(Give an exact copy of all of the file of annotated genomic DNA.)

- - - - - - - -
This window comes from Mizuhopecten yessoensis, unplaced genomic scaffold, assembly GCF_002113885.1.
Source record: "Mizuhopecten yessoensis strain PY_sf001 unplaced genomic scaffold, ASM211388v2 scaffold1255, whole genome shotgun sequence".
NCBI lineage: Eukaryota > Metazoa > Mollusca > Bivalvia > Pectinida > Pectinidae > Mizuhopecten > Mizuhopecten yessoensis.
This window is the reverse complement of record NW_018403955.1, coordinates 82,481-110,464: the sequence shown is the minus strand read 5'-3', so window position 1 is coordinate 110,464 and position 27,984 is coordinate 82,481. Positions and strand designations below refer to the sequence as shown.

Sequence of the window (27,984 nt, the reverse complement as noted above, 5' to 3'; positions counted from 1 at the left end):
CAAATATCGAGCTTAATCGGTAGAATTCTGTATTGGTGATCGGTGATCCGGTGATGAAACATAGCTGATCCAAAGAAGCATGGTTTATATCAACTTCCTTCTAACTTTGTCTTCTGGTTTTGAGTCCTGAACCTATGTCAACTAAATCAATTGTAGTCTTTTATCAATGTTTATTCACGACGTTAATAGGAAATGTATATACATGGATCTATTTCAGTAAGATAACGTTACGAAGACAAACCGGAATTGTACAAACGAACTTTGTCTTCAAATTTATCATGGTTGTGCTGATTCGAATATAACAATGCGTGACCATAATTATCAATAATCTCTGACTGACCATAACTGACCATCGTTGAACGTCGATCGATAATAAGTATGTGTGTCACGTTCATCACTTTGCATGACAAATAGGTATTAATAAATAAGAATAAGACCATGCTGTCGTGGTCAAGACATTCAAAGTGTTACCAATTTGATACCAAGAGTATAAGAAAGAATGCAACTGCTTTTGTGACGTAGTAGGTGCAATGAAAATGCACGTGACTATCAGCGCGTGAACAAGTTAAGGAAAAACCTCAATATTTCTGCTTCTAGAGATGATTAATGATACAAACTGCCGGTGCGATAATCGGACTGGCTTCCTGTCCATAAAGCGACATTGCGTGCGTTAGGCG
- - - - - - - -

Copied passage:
This window comes from Mizuhopecten yessoensis, unplaced genomic scaffold, assembly GCF_002113885.1.
Source record: "Mizuhopecten yessoensis strain PY_sf001 unplaced genomic scaffold, ASM211388v2 scaffold1255, whole genome shotgun sequence".
NCBI lineage: Eukaryota > Metazoa > Mollusca > Bivalvia > Pectinida > Pectinidae > Mizuhopecten > Mizuhopecten yessoensis.
This window is the reverse complement of record NW_018403955.1, coordinates 82,481-110,464: the sequence shown is the minus strand read 5'-3', so window position 1 is coordinate 110,464 and position 27,984 is coordinate 82,481. Positions and strand designations below refer to the sequence as shown.

Sequence of the window (27,984 nt, the reverse complement as noted above, 5' to 3'; positions counted from 1 at the left end):
CAAATATCGAGCTTAATCGGTAGAATTCTGTATTGGTGATCGGTGATCCGGTGATGAAACATAGCTGATCCAAAGAAGCATGGTTTATATCAACTTCCTTCTAACTTTGTCTTCTGGTTTTGAGTCCTGAACCTATGTCAACTAAATCAATTGTAGTCTTTTATCAATGTTTATTCACGACGTTAATAGGAAATGTATATACATGGATCTATTTCAGTAAGATAACGTTACGAAGACAAACCGGAATTGTACAAACGAACTTTGTCTTCAAATTTATCATGGTTGTGCTGATTCGAATATAACAATGCGTGACCATAATTATCAATAATCTCTGACTGACCATAACTGACCATCGTTGAACGTCGATCGATAATAAGTATGTGTGTCACGTTCATCACTTTGCATGACAAATAGGTATTAATAAATAAGAATAAGACCATGCTGTCGTGGTCAAGACATTCAAAGTGTTACCAATTTGATACCAAGAGTATAAGAAAGAATGCAACTGCTTTTGTGACGTAGTAGGTGCAATGAAAATGCACGTGACTATCAGCGCGTGAACAAGTTAAGGAAAAACCTCAATATTTCTGCTTCTAGAGATGATTAATGATACAAACTGCCGGTGCGATAATCGGACTGGCTTCCTGTCCATAAAGCGACATTGCGTGCGTTAGGCG